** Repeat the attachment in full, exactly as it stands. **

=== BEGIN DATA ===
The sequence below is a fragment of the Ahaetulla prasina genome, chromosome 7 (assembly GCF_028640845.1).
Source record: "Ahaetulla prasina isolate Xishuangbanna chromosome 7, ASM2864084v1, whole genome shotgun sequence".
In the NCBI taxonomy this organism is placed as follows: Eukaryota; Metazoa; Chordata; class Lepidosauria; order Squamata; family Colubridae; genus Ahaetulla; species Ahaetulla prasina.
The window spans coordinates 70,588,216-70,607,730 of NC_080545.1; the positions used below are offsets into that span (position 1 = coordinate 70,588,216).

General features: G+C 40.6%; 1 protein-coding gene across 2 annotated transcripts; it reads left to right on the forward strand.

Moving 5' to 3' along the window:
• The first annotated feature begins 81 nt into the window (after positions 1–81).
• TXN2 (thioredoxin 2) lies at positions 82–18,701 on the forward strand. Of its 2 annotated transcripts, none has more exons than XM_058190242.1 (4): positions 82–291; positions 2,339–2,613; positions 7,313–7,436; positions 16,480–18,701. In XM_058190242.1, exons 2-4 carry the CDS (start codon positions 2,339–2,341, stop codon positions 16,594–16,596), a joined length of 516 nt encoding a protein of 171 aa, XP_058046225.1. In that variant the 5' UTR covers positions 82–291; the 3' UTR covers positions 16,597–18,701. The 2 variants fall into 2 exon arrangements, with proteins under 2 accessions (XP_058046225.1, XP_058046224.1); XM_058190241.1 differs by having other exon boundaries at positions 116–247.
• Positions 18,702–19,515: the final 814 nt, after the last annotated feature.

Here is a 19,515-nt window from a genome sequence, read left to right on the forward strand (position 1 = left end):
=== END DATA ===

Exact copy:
The sequence below is a fragment of the Ahaetulla prasina genome, chromosome 7 (assembly GCF_028640845.1).
Source record: "Ahaetulla prasina isolate Xishuangbanna chromosome 7, ASM2864084v1, whole genome shotgun sequence".
In the NCBI taxonomy this organism is placed as follows: Eukaryota; Metazoa; Chordata; class Lepidosauria; order Squamata; family Colubridae; genus Ahaetulla; species Ahaetulla prasina.
The window spans coordinates 70,588,216-70,607,730 of NC_080545.1; the positions used below are offsets into that span (position 1 = coordinate 70,588,216).

General features: G+C 40.6%; 1 protein-coding gene across 2 annotated transcripts; it reads left to right on the forward strand.

Moving 5' to 3' along the window:
• The first annotated feature begins 81 nt into the window (after positions 1–81).
• TXN2 (thioredoxin 2) lies at positions 82–18,701 on the forward strand. Of its 2 annotated transcripts, none has more exons than XM_058190242.1 (4): positions 82–291; positions 2,339–2,613; positions 7,313–7,436; positions 16,480–18,701. In XM_058190242.1, exons 2-4 carry the CDS (start codon positions 2,339–2,341, stop codon positions 16,594–16,596), a joined length of 516 nt encoding a protein of 171 aa, XP_058046225.1. In that variant the 5' UTR covers positions 82–291; the 3' UTR covers positions 16,597–18,701. The 2 variants fall into 2 exon arrangements, with proteins under 2 accessions (XP_058046225.1, XP_058046224.1); XM_058190241.1 differs by having other exon boundaries at positions 116–247.
• Positions 18,702–19,515: the final 814 nt, after the last annotated feature.

Here is a 19,515-nt window from a genome sequence, read left to right on the forward strand (position 1 = left end):